I am trying to set my Django app work with multiple domains (while serving slightly different content) I wrote this middleware:

class MultiSiteMiddleware(object):
    def process_request(self, request):
        host = request.get_host()
        host_part = host.split(':')[0].split('.com')[0].split('.')
        host = host_part[len(host_part)-1] + '.com'
        site = Site.objects.get(domain=host)
        settings.SITE_ID = site.id
        settings.CURRENT_HOST = host

In views I use this:

def get_site(request):
    current_site = get_current_site(request)
    return current_site.name

def view(request, pk):
    site = get_site(request)

    if site == 'site1':
        # serve content1
    elif site == 'site2'
        # serve content2

But now there are 404 errors (I sometimes find them in logs, don't see them while browsing my site manually) where they aren't supposed to be, like my site sometimes is serving content for wrong domains, can they happen because of some flaw in the above middleware and view code or I should look somewhere else?

  • What version of Django are you using? Commented Sep 5, 2014 at 16:44

5 Answers 5


I had a similar requirement and decided not to use the django sites framework. My middleware looks like

class MultiSiteMiddleware(object):

    def process_request(self, request):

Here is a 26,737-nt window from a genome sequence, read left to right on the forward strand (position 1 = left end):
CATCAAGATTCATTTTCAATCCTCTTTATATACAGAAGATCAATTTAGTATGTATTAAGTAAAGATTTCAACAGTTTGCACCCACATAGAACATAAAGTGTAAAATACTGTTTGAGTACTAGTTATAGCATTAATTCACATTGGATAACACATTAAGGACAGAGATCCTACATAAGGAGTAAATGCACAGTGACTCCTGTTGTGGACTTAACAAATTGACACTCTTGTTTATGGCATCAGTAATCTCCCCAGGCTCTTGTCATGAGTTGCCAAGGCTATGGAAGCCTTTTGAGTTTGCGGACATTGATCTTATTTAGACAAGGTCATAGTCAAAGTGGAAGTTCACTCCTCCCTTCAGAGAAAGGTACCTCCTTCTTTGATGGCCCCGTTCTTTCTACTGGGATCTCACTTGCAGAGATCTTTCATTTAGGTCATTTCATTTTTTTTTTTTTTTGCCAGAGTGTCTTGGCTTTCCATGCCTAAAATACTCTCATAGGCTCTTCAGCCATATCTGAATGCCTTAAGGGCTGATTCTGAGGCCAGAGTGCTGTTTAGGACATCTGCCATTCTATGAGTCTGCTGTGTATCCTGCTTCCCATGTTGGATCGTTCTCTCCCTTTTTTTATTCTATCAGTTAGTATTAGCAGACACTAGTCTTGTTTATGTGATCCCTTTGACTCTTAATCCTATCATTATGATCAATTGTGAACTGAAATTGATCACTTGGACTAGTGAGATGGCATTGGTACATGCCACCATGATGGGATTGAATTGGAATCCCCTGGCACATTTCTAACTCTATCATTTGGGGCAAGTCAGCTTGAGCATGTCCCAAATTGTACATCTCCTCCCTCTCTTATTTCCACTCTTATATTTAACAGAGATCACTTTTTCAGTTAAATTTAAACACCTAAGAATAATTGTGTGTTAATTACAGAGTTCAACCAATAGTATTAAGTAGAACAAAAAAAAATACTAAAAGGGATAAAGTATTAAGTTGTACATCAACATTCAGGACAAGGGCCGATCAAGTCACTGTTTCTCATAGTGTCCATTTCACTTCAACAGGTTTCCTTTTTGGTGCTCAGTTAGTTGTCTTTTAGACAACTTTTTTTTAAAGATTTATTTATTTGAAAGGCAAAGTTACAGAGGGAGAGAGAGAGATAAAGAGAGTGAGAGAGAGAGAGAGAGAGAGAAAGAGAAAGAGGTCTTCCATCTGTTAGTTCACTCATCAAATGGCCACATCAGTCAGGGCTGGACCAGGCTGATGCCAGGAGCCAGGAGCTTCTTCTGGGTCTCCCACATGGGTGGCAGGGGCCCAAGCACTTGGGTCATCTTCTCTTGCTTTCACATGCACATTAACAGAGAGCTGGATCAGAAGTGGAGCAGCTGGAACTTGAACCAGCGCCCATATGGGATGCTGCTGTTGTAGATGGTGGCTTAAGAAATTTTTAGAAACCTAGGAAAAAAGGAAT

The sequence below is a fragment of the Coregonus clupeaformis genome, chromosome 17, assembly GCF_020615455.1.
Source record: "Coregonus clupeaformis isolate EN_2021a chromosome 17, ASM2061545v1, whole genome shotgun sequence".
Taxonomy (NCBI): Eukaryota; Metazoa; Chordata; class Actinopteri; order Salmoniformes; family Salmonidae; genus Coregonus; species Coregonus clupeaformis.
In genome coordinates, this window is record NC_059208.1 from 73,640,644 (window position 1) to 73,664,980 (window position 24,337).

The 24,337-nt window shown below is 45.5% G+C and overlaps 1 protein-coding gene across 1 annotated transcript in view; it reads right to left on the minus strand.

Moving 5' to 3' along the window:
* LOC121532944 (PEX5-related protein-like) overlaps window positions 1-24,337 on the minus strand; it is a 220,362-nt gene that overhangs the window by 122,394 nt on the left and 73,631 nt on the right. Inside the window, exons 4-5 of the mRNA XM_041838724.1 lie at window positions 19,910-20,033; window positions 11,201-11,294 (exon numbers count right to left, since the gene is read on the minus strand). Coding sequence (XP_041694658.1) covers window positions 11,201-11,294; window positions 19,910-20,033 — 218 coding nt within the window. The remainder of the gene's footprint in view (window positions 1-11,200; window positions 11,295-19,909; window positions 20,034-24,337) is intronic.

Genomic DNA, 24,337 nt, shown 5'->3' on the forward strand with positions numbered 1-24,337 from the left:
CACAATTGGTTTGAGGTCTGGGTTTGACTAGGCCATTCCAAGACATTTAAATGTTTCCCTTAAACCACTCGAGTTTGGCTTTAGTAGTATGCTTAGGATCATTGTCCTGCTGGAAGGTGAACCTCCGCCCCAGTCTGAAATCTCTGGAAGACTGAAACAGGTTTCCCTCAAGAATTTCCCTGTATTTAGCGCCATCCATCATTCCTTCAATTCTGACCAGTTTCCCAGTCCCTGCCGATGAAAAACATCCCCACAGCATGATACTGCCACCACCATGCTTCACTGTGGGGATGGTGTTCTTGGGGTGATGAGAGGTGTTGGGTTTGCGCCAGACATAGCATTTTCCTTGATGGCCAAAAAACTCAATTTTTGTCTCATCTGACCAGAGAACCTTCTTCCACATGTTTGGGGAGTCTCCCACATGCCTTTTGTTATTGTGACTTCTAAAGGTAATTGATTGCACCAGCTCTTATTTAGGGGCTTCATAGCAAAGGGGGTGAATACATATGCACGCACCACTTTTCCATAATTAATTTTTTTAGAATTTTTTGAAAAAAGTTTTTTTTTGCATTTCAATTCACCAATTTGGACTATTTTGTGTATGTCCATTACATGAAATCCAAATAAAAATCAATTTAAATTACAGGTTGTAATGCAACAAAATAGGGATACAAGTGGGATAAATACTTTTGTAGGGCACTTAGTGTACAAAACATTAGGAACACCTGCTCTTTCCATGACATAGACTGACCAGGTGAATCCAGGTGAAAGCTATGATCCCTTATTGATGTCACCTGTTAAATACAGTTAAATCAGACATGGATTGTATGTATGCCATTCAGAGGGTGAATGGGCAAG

domain = request.get_host().split(":")[0]
            request.site = Site.objects.get(domain=domain)
        except Site.DoesNotExist:
            return http.HttpResponseNotFound()

then my views have access to request.site

If you're seeing 404's for sites that aren't yours in your logs it would seem like somebody has pointed their domain at your servers IP address, you could use apache/nginx to filter these out before they hit your app, but your middleware should catch them (though possibly by raising an uncaught 500 error instead of a 404)

  • I think this solves my problem and it doesn't mess with django settings the wrong way
    – Bob
    Commented Sep 6, 2014 at 3:39
  • 2
    I tried Django sites and multisite as well as a few more and this is BY FAR the best I have seen. Multi-site serving is the first serious flaw I have hit in Django in my many years. The design is 100% wrong for multisite serving IMHO and your middle ware is highly effective. Thanks.
    – Marc
    Commented Sep 9, 2016 at 22:37

Serve multiple domain from one website (django1.8 python3+)

The goal is, obviously, to serve multiple domains, from one Django instance. That means, we use the same models, the same database, the same logic, the same views, the same templates, but to serve different things.

Searching the interwebs, I came to the idea of using the sites framework. The sites framework was designed to do exactly that thing. In fact, the sites framework has been used to do exactly that. But I haven't been able to know on which version of Django it was, and actually, I came to the idea the sites framework was just a vestigial module. Basically, it is just a table, with SITE_ID and SITE_URL, that you can easily access with a function. But I've been unable to find how, from that, you can do a multi-domain website.

So my idea has been, how to modify the url resolver. The idea behind all these is easy : www.domain1.com/bar is resolved to /domain1/bar, and www.domain2.foo is resolved to /domain2/foo. This solves the problem because, if you want to serve multiple domains, you just have to serve multiple folders.